New energy report rules for large businesses

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New guidance from government requires all large businesses to report annual energy usage. Our expert Gary Wong explains the new rules and how we can help.

The new Streamlined Energy and Carbon Reporting (SECR) reporting requirements will require all large unquoted companies consuming more than 40,000 kilowatt-hours of energy in the UK a year to document and report that consumption. Reporting should appear in Directors reports starting from the 1 April 2019, meaning the first reports will begin to appear shortly.

Medium sized businesses – and office employing between 50 and 250 people – will typically consume between 30,000 and 50,000 kilowatt-hours of energy a year, although that will vary depending on the age of the building and whether it is air-conditioned or naturally ventilated.

This new requirement has been directed by the Department for Business, Energy and Industrial Strategy (BEIS).

Large companies are defined in sections 465 and 466 of the Companies Act 2006 as companies that meet two or more of the following criteria:

  • turnover (or gross income) of £36 million or more:
  • balance sheet assets of £18 million or more: or
  • 250 employees or more.

These include companies, LLPs and groups. For the first year of reporting, prior year equivalent figures are not mandatory but will be required in subsequent years. A group may, however, exclude any energy and carbon information relating to subsidiaries which would not be obliged to report individually according to the thresholds.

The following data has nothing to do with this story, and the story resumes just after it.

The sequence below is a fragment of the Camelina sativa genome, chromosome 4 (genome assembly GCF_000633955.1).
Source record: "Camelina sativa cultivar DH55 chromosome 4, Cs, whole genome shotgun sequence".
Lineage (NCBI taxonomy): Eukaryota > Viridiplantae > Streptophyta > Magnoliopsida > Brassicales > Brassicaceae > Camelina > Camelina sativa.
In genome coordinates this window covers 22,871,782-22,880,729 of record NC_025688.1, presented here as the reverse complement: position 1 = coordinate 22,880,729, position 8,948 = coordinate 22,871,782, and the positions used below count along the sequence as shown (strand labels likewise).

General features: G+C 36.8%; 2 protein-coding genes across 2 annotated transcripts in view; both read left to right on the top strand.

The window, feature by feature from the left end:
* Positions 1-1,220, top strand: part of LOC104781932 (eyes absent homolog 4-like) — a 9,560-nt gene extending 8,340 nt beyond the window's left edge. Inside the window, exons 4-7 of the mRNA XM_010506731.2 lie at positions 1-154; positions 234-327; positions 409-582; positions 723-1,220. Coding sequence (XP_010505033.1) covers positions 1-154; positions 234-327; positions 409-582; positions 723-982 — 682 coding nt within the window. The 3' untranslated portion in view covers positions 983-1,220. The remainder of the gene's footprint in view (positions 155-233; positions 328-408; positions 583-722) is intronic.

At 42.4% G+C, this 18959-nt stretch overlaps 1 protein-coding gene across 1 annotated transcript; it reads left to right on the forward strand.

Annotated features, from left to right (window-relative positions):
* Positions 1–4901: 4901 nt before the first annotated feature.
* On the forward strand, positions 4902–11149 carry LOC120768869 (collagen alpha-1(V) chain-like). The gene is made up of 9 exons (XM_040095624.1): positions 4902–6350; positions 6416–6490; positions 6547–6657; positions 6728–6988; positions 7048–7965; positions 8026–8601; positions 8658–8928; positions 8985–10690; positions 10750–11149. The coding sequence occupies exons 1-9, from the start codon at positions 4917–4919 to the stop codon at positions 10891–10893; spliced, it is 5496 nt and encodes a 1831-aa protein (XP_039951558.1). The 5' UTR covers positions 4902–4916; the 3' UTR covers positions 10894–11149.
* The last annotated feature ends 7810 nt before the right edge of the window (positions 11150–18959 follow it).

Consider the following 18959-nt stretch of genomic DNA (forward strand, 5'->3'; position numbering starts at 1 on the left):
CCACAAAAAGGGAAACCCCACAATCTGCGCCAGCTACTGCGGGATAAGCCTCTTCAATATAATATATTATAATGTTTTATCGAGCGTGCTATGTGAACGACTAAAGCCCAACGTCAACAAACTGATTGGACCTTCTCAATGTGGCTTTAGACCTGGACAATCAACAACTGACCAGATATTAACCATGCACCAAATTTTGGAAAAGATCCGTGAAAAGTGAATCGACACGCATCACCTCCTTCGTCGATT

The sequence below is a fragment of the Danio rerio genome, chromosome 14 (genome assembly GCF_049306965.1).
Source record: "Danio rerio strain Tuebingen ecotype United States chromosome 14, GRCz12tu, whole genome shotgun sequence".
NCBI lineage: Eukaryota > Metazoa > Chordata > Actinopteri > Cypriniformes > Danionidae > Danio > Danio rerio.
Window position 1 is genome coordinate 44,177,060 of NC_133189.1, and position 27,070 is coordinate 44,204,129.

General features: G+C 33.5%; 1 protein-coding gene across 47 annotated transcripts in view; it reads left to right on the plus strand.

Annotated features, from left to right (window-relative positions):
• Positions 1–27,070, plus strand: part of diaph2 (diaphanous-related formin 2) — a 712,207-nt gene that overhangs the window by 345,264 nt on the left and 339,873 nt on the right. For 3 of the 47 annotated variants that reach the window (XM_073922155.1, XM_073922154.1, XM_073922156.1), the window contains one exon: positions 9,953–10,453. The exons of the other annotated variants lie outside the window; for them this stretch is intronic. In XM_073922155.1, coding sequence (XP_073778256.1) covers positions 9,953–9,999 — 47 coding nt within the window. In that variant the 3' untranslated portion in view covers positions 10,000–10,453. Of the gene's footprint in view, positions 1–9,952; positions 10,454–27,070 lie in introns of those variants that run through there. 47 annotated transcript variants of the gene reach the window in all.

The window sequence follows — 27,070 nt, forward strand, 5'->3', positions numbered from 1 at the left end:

In assessing whether the 40,000 kWh threshold is met, businesses must, as a minimum, consider all the energy from gas, electricity and transport fuel usage in the UK that they are responsible for.

Where a large company does not consume more than 40,000 kWh of energy in a reporting period, it qualifies as a low energy user and is exempt from reporting under these regulations. A statement to this effect should be included in the Directors’ report.

The reporting requirements acknowledge that in some circumstances, an element of the required energy and carbon information may not be practical to calculate. Where this is the case, this fact should be reported, and the business should explain what is omitted and what steps it is taking to acquire this information in future.

What needs to be disclosed in the Directors’ report:

  • The annual UK energy use (in kWh) relating, as a minimum, to gas, purchased electricity and transport fuel and associated greenhouse gas emissions (in tonnes of carbon dioxide equivalent (CO2e)).
  • An emissions intensity ratio. Intensity ratios compare emissions data with an appropriate business metric or financial indicator, to allow comparison over time or with other organisations.
  • The methodologies used to calculate the required information.
  • A narrative of measures taken to improve energy efficiency in the period of the report. If no measures have been taken, this should be stated.

How can we help?

These reporting requirements can be complex and it is advisable to see support in preparing the required statements.  Hillier Hopkins can help by checking the reporting scope within your business to ensure its in line with the guidance and review your processes, controls and data outputs and to ensure these will result in accurate and complete reporting. Contact one of our friendly experts Gary wong on gary.wong@hhllp.co.uk or +44(0)330 024 3200

Do you need extra information?
Gary Wong

Gary has 15 years of audit experience and brings a wealth of experience from his time at Grant Thornton, Deloitte and RSM, working with various industry sectors from owner managed businesses through to large international groups and AIM listed businesses.

Contact Gary at gary.wong@hhllp.co.uk or on 01923 634453